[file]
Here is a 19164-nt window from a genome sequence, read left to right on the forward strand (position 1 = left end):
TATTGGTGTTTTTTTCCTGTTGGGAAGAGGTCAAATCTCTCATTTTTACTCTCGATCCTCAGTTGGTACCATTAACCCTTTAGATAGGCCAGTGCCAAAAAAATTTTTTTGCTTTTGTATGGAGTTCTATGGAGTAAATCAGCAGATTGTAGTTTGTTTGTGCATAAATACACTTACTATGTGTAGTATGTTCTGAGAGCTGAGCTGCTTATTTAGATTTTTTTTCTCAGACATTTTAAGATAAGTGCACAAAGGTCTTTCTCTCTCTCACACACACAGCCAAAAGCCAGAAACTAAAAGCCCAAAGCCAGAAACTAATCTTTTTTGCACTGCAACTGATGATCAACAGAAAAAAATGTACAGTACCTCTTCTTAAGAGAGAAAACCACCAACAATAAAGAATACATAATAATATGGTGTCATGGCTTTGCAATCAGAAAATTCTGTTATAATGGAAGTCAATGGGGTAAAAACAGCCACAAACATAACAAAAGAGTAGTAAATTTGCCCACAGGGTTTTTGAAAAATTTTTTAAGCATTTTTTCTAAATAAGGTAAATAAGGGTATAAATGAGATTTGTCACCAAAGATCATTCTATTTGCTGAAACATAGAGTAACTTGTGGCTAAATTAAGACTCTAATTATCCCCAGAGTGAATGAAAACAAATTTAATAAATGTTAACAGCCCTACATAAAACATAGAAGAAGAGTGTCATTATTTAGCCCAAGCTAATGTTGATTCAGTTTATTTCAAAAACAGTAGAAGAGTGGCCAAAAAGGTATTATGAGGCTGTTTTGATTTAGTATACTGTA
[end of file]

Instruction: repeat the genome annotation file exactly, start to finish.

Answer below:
Here is a 19164-nt window from a genome sequence, read left to right on the forward strand (position 1 = left end):
TATTGGTGTTTTTTTCCTGTTGGGAAGAGGTCAAATCTCTCATTTTTACTCTCGATCCTCAGTTGGTACCATTAACCCTTTAGATAGGCCAGTGCCAAAAAAATTTTTTTGCTTTTGTATGGAGTTCTATGGAGTAAATCAGCAGATTGTAGTTTGTTTGTGCATAAATACACTTACTATGTGTAGTATGTTCTGAGAGCTGAGCTGCTTATTTAGATTTTTTTTCTCAGACATTTTAAGATAAGTGCACAAAGGTCTTTCTCTCTCTCACACACACAGCCAAAAGCCAGAAACTAAAAGCCCAAAGCCAGAAACTAATCTTTTTTGCACTGCAACTGATGATCAACAGAAAAAAATGTACAGTACCTCTTCTTAAGAGAGAAAACCACCAACAATAAAGAATACATAATAATATGGTGTCATGGCTTTGCAATCAGAAAATTCTGTTATAATGGAAGTCAATGGGGTAAAAACAGCCACAAACATAACAAAAGAGTAGTAAATTTGCCCACAGGGTTTTTGAAAAATTTTTTAAGCATTTTTTCTAAATAAGGTAAATAAGGGTATAAATGAGATTTGTCACCAAAGATCATTCTATTTGCTGAAACATAGAGTAACTTGTGGCTAAATTAAGACTCTAATTATCCCCAGAGTGAATGAAAACAAATTTAATAAATGTTAACAGCCCTACATAAAACATAGAAGAAGAGTGTCATTATTTAGCCCAAGCTAATGTTGATTCAGTTTATTTCAAAAACAGTAGAAGAGTGGCCAAAAAGGTATTATGAGGCTGTTTTGATTTAGTATACTGTA